- Daddy’s War: Greek American Stories by Irene Kacandes
It took Irene Kacandes more than 40 years to be able to tackle her father’s “War Experiences,” which had haunted her childhood. Loose comments, the meanings of which could not be grasped, stories whispered about or overheard in adults’ conversations imposed silence: to Irene and her siblings they were “like unwelcome relatives, preventing our family from living completely in the present” (1). John Kacandes, Irene’s father, was a Greek American boy who had returned to Greece with his mother and siblings in 1937. When the war broke out, he was just 11 years old. The family became trapped inside Greece, deprived of resources for their survival; they returned to the United States only at the end of 1945. As the oldest child, John was burdened with the responsibility to care for his family’s survival, an experience that made him grow up too quickly and left him with deep scars, which he was unable to communicate to his family later in life. What he was able to communicate over the years were snippets of a [End Page 193] fragmented memory and different stories, many of which, however, were incompatible with the historical record.
Irene Kacandes and her siblings are not alone in grappling with their parents’ fragmented memories. They belong to the second generation of World War II survivors, for whom the incomplete and fragmentary transmission of memories from one generation to the next is often a very painful and traumatic experience. Marianne Hirsch, a close colleague of the author’s at Dartmouth College, first coined the term “postmemory” for this experience in relation to the children of Holocaust survivors. According to Hirsch, “postmemory is a powerful and very particular form of memory precisely because its connection to its object or source is mediated not through recollection but through an imaginative investment and creation” (Kacandes, 2009, 244). For Irene Kacandes this imaginative investment in her father’s “War Experiences” during early childhood took the form of almost personified feelings linked to fantasies about her father’s family being “trapped, abandoned, cheated, terrified, betrayed, starved” (1).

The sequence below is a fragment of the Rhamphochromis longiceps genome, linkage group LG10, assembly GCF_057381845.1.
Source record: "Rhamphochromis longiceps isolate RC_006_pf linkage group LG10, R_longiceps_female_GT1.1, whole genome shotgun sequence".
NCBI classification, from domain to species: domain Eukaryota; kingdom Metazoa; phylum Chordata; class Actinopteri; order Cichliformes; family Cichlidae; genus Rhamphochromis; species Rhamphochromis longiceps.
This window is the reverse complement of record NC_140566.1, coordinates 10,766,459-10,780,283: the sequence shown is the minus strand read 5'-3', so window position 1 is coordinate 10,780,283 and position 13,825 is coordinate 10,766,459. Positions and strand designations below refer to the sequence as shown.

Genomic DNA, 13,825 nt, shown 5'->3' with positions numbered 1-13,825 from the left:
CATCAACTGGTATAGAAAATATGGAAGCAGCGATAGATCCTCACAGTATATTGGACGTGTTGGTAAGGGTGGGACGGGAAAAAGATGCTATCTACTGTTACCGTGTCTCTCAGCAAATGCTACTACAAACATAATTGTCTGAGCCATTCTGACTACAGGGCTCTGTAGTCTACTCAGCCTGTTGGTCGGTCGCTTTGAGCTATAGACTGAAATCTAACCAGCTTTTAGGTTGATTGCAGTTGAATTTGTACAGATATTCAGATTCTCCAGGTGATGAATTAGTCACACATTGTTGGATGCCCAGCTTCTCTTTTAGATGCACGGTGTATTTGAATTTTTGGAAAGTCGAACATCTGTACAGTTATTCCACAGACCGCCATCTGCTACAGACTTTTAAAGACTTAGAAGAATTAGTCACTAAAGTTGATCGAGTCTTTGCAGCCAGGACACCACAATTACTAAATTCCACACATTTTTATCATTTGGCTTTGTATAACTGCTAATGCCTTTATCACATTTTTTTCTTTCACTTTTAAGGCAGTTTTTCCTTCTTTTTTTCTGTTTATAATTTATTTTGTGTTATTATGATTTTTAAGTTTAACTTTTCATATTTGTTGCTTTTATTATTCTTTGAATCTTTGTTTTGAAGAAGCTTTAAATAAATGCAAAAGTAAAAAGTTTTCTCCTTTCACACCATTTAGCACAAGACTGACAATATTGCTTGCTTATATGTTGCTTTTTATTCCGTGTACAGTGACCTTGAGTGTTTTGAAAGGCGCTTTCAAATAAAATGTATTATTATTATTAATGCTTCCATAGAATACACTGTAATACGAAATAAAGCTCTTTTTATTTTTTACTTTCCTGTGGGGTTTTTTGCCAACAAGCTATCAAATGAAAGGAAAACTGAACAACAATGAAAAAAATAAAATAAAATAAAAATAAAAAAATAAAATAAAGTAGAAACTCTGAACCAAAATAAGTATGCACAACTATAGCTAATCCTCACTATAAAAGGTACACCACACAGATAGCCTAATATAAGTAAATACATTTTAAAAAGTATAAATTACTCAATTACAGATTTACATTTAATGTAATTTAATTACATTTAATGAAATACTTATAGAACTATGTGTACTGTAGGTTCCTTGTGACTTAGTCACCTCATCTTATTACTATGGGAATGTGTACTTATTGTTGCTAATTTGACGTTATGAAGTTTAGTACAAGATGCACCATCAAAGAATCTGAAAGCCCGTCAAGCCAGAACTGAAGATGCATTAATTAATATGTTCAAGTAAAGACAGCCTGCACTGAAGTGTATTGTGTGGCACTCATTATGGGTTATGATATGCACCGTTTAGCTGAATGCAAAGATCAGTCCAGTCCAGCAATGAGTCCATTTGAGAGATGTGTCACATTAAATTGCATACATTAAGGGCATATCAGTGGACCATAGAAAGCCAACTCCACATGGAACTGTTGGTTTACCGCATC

Daddy’s War is a multilayered book. At one level, it recounts the story of the author’s paternal family from its resettlement in Central Greece in 1937 until its return to the United States in 1945, with emphasis on the war years. This story tells of her father attending a private school in Athens, his return to his family in Itea when the war broke out, his probably short-lived involvement with a local resistance group, his struggle to keep the family alive (selling fish in mountain villages, working for the Italians on back-breaking road construction, selling cigarettes in Athens), the death of his grandparents, probably from starvation, and his mother’s illness. During the battle of Athens, December 1944, John Kacandes, now 15 years old, was in Athens, and was eventually recruited by the British to fight against ELAS. In February 1945 he moved to Patras to continue fighting the communists. Finally he was recruited by the British as a service boy until the family’s repatriation in October 1945. One crucial episode in John Kacandes’s memory is the story of his arrest by the Germans, having been mistaken for a Jew because of his having been circumcised in an American hospital at the time of his birth, his transfer to a concentration camp, either in Northern Greece or in Yugoslavia, his alleged liberation by a royalist resistance organization, and his adventurous return to Central Greece. However, according to the author’s reconstruction of events, this story is most probably invented, in part or in whole, and was introduced into his memory only during the 1970s, under the impact of the public discourse on the Holocaust in the United States.
At another level, the book is an account of the process that led the author to deal with her own “postmemories” and transform the “ugly beings” of...